scape. The plot to release the Johnson's Island prisoners — what was to be done with Chicago. The Chicago Tribune gives what it insists is a full and correct account of the plot, so recently frustrated, which had for its object the release of the Johnson's island prisoners and the "capture" of the city of Chicago. It says: A force of about four hundred men — K. G. C.'s, bush whackers and guerrillas — were to be assembled at Chicago, and with them an attack was to be made on Camp Douglas on Monday evening for the purpose of liberating the rebels confined there. Walsh, with one hundred and fifty men, was to assault the east side of the camp, and another man, whose name we may not now furnish, with two hundred, was to take the west side, the operation to be superintended by Marmaduke, who was to have the remaining fifty men as a reserve corps, ready to act where wanted. The programme was to break down the fence and stampede the twelve hundred prisoners, who were all ready<
The Daily Dispatch: January 20, 1865., [Electronic resource], The education of disabled soldiers and soldiers children — an important question. (search)
nvened at noon, and was opened with prayer by Rev. Dr. Burrows. The following new bills were introduced from committees: A bill making an appropriation for the State Central Lunatic Asylum. A bill amending the act relative to jailors' fees. The special joint committee on the purchase of Bruce's life-size painting of General Robert E. Lee, for a State portrait, reported, and the report was laid upon the table. Mr. Miller, of Russell, offered a resolution relative to bringing about a parole of all prisoners held on either side, leaving the question of exchange to be hereafter determined, and especially to secure the parole of the Sixty-fourth Virginia regiment, now held at Camp Douglas and Johnson's island, which resolution was adopted. The following bills were passed: A bill for the relief of Tucker Carrington, of Mecklenburg. A bill for the relief of L. W. Macon, late sheriff of Albemarle county. A bill for the relief of Benjamin Brinker.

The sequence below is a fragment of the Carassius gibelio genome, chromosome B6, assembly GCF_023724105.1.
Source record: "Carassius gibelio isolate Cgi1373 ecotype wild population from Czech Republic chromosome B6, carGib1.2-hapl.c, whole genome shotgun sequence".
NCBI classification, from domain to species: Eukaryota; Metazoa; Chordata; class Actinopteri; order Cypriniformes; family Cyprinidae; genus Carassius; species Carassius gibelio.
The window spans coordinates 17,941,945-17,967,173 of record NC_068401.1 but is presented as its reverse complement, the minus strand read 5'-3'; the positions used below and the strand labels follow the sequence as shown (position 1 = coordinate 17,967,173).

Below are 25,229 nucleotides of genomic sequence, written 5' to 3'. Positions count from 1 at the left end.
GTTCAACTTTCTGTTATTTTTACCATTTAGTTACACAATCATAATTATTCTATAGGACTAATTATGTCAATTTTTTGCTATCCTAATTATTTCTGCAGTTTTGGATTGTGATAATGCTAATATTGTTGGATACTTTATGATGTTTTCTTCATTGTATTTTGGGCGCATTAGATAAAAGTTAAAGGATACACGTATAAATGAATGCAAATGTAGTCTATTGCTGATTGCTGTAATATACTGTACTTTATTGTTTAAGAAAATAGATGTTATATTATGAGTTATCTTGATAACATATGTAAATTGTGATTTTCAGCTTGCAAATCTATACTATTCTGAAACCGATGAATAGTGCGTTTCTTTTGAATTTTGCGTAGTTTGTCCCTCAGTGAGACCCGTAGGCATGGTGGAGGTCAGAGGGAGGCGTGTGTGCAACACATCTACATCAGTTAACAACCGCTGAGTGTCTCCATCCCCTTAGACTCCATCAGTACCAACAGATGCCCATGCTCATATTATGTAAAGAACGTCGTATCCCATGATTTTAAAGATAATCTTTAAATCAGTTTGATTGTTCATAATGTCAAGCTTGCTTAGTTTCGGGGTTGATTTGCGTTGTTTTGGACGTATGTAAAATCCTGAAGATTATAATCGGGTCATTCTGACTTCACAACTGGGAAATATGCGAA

large family, besides a host of friends, to mourn his loss. The St. Albans raiders. In the examination of the St. Albans raiders at Montreal, on the 13th, several witnesses testified that the prisoners were in the Confederate service, and that the commissions of their officers were genuine. A telegram says: One of the witnesses testified that a majority of the prisoners had been at Chicago, where fifty or sixty Confederate soldiers had collected to release the prisoners at Camp Douglas. This expedition failing, two others were organized, one of which was the St. Albans raid. This witness said they were instructed to report to C. C. Clay, the Confederate commissioner in Canada. The court then adjourned. Fortifying in Canada. A Quebec (Canadian) exchange says: It is stated that the engineer officers at Quebec have privately communicated with several prominent contractors, asking for tenders for the construction of extensive fortifications here; and
Yankee Prisons. From two of our gallant soldiers, who have been for twenty months prisoners at Camp Douglas, near Chicago, we have received the following orders. They form a chapter in the history of Yankee prison life: Headquarters Post, Camp Douglas, Chicago, Illinois, September 28, 1864. General Order No. 95. The Colonel commanding has information which leads to the conclusion that there is an organization among the prisoners of war at Camp Douglas having for its objectCamp Douglas having for its object a combined attack to overpower the guard and effect an escape. Captivity is one of the incidents of war, and a prisoner has the right to escape if he can, taking the risks and consequences. The Colonel commanding blames no man for a desire to d of B. J. Sweet, Colonel Eighth regiment, V. R. C. E. R. P. Shurly, A. A. G. Office of Commissary of prison,Camp Douglas, Chicago, Illinois,November 23, 1863. Order No. 1. From time to time, prisoners of war have escaped from this c
... 4 5 6 7 8 9